Your student is sitting upright – do you address it, and if so, how?

When one of your riders sits up a lot during class it could be for a plethora of reasons: discomfort, poor set-up, disinterested, or that they are just being lazy. How should you address it? The technique for confronting this student issue can be employed for almost anything you have to address in your classes.I want to tell you about a student in my class the other day, Tom. It was a small group of 7 riders at the small, private facility where I work in the winter. This is a seasonal program, with no classes in summer and many of the members are only here part-time, as second-home owners at this ski resort of Beaver Creek, CO. I hadn’t seen Tom since last winter, and he isn’t one of my regulars and had only come a few times. This club has an older but pretty fit population, so I’d say Tom is in his late 60’s, early 70’s.

I noticed he was sitting upright a lot in the first twenty or so minutes of class. I didn’t want to address him unless it became a “chronic” issue – often at this club people will ride easy in the cycling classes either because they skied hard the day before or plan to ski hard that day, so I thought I’d give him some time to warm-up and see if he joined us. (This club is literally at the base of the ski hill).

The profile was three 10-12 minute climbs with 4-5 minute flats in between. He sat up much of the first 12 minutes while we progressively warmed up to the first climb. On the first climb, he put his hands on the bars for about half of it (and of course, always when we stood up) but was still “climbing” while sitting up.

While I was teaching, I was trying to come up with a diplomatic way to address it without singling him out. During the recovery flat after that first climb, I got off the bike, walked from left to right in the room (he was over near the right side, I didn’t go to him first) and answered someone else’s question, suggested one of my regulars relax her shoulders more, and then came to him. The following was our conversation:


  1. Today I have one member who is not my regular, she sat straight up with hands behind her back, pedaling with hard resistance. I came over and asked if she felt the impact on her hips as she was turning the pedals. The response was she is working on her ABS. Obviously, she got this cue from another instructor who gave her all the contraindicated moves (hover, sprint w/out resistance..,) as I watched. She refused to listen to my explanation/suggestion, put on her earphones and listened to her music for the rest of the class.
    What should I do or just rest my case?

  2. I’ll include all of these suggestions in articles and/or videos soon!

    Love2Spin I actually filmed an example of bottoming out on a standing climb and how to correct it, but as it turned out the video was terrible, so I’m scheduling to redo it soon.

    Doug, I’ve got the perfect answer for that – coming soon in a video! (I have a personal training client that does that on her bike – and now I know why! I’ll share it with you soon.)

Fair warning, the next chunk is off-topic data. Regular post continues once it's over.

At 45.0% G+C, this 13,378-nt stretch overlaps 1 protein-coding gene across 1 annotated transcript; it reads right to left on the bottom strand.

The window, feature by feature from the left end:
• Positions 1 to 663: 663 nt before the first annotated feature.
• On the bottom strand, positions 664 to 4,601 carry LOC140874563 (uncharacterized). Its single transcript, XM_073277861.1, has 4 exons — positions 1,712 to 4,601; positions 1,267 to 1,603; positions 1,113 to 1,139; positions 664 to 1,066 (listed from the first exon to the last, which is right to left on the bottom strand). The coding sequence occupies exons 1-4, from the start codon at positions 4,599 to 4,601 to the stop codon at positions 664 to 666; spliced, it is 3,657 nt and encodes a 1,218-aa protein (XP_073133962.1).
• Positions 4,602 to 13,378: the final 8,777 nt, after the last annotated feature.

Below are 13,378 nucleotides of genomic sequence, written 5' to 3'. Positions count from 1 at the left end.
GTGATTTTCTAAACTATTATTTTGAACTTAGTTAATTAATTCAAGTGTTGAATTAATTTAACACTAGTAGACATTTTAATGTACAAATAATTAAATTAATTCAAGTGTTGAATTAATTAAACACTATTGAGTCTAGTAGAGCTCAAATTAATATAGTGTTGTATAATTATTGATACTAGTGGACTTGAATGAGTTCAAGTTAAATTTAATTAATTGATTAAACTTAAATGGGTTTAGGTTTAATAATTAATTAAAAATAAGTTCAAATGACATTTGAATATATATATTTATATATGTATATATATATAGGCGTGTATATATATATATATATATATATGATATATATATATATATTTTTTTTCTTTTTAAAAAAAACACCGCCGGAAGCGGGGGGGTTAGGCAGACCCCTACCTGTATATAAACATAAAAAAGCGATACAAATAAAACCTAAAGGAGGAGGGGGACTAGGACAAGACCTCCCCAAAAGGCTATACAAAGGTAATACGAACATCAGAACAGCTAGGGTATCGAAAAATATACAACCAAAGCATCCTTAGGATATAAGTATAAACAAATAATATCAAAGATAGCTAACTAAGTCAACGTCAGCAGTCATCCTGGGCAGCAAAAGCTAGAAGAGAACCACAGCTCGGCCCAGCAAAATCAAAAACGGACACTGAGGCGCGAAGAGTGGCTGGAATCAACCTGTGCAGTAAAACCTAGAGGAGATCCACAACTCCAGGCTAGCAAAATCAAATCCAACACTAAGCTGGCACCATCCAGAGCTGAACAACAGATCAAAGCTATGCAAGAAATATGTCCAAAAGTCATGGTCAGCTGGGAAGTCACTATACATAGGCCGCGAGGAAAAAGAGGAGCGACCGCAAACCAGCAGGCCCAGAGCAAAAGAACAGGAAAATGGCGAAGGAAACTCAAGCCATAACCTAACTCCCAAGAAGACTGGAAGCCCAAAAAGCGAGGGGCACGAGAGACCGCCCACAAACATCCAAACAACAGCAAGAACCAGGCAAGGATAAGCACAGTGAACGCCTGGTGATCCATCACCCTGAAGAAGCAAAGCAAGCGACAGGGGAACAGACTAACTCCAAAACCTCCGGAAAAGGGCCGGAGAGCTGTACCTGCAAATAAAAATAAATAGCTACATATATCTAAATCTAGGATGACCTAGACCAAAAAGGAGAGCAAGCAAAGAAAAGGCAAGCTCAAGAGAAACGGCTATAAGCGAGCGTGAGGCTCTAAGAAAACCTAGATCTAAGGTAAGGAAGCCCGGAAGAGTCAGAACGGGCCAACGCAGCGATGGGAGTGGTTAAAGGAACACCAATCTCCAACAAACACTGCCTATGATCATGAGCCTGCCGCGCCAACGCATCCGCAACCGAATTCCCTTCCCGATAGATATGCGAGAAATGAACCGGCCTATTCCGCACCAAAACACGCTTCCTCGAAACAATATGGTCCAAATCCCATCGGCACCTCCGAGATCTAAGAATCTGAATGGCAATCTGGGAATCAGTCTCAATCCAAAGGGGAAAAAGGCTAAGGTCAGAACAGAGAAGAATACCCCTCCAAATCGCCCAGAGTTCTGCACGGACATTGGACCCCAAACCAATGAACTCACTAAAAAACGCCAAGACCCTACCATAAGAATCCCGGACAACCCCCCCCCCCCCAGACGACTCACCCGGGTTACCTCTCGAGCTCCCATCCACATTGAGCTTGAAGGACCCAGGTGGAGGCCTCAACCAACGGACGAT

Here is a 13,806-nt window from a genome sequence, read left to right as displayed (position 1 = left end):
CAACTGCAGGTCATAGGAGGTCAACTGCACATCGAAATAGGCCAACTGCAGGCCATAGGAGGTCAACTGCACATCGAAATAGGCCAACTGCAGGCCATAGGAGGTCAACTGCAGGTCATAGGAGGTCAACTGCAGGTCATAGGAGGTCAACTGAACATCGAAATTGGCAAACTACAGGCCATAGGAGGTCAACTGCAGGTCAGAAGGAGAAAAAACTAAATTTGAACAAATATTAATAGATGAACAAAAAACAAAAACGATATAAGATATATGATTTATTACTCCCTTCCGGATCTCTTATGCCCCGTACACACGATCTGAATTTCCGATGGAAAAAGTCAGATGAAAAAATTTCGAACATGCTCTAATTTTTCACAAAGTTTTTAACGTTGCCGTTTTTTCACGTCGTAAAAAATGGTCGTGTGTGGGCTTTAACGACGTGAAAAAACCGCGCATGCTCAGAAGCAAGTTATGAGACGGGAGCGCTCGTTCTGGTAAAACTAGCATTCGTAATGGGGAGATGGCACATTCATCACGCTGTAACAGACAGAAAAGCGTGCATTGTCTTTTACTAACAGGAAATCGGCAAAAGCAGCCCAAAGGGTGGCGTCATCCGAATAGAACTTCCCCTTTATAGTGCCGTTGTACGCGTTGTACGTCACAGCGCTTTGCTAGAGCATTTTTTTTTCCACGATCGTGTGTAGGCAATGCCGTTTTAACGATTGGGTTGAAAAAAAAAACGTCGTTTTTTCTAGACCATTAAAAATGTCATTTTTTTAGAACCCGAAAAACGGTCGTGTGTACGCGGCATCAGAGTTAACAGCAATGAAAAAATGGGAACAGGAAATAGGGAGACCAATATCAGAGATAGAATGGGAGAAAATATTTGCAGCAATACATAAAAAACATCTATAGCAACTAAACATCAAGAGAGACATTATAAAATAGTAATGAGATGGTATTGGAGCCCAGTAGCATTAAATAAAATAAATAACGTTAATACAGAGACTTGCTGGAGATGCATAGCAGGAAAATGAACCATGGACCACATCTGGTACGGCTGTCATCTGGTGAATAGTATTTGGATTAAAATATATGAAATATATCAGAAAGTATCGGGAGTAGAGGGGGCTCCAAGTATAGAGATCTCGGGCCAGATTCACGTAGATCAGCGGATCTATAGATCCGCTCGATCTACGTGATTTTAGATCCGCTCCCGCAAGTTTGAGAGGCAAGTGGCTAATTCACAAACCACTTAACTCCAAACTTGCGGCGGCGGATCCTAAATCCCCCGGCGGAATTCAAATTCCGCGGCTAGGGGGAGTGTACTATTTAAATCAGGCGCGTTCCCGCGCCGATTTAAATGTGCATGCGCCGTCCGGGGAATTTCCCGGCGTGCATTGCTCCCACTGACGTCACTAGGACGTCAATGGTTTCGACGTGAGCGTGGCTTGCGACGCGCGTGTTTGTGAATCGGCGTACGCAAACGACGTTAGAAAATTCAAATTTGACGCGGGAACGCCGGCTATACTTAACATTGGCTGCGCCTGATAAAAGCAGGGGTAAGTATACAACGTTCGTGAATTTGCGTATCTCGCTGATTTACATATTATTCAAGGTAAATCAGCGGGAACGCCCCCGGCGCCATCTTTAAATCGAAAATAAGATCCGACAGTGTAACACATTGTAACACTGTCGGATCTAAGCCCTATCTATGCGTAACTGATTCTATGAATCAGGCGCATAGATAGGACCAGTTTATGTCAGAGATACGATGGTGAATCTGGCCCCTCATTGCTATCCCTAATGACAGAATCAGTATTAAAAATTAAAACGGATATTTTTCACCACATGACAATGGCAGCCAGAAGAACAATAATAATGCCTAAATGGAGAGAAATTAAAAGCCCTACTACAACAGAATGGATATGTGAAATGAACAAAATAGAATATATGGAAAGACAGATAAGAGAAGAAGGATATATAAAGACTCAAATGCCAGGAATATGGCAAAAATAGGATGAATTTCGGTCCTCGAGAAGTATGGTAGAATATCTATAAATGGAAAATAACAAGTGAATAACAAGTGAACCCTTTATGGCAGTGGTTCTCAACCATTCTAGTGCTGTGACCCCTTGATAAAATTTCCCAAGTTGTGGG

3. well, just so happened this a.m. i read this before i left to sub a class. One lady, slightly over weight having moments of laying prone on the handlebars during some of the climbs and recoveries. After the 2nd time seeing her do this i approached her after roaming around the room and checking in with others to see if she was “feeling alright”?. well, she immediately sat upright and said yes she was fine. I thin it was just more due to fatigue and little bit of laziness and not being addressed previously. i did caution her on the strain on her back, pelvis, upper body and maybe she needed to reevaluate how much she was asking of herself this a.m. This seemed to solve the issue at least for the remainder of the class.
    Perfect timing to read this before i left this a.m. and the new pre-ride cues on position to include in other classes.
    Thank you jennifer. Happy Holidays!

  4. Thank you Jennifer,
    I have had on rider in particular that would ride the entire class perched upright and with her hands cupped on the top of the handle bar stem (steerer stem?). No matter what hints, suggestions etc. I made she seemed to prefer that position. Thank you for other ways to deal with this.

    Doug in Mississauga

  5. Thanks Jennifer–these are good tools to use in this type of situation. I always feel way more able to approach someone if I have a “script” somewhat planned in my head. I will definitely put this to use.

    I have a form/technique question I’m wondering about. One of my riders leans his forearms on his handlebars while riding out of the saddle. Now that it’s happened for a few classes, last night after the ride I said that I noticed he did that and I wondered why. He said that he feels he is training the back of his pedal stroke without his body weight helping if he leans on the handlebars. And that he does this in class (in the cold weather months) because it’s not something he can “train” as easily when he rides outside. My thought was that he could focus on the back of his pedal stroke while in the saddle and not risk hurting his back. The bike is stationary (unlike a bike outdoors that is moving with you), and holding the upper body still and leaning on the bars like that is putting pressure on his joints, putting his hips in an unfavorable position, and not letting that energy “release.” He said he’d consider changing his position sometimes, but I felt like I needed more information to explain my thoughts and maybe offer more effective alternatives.

    Does my description of the situation make sense? What suggestions do you have? It’d be cool to let him know I’ve thought about and researched this more next time I see him.

    Thank you! 🙂

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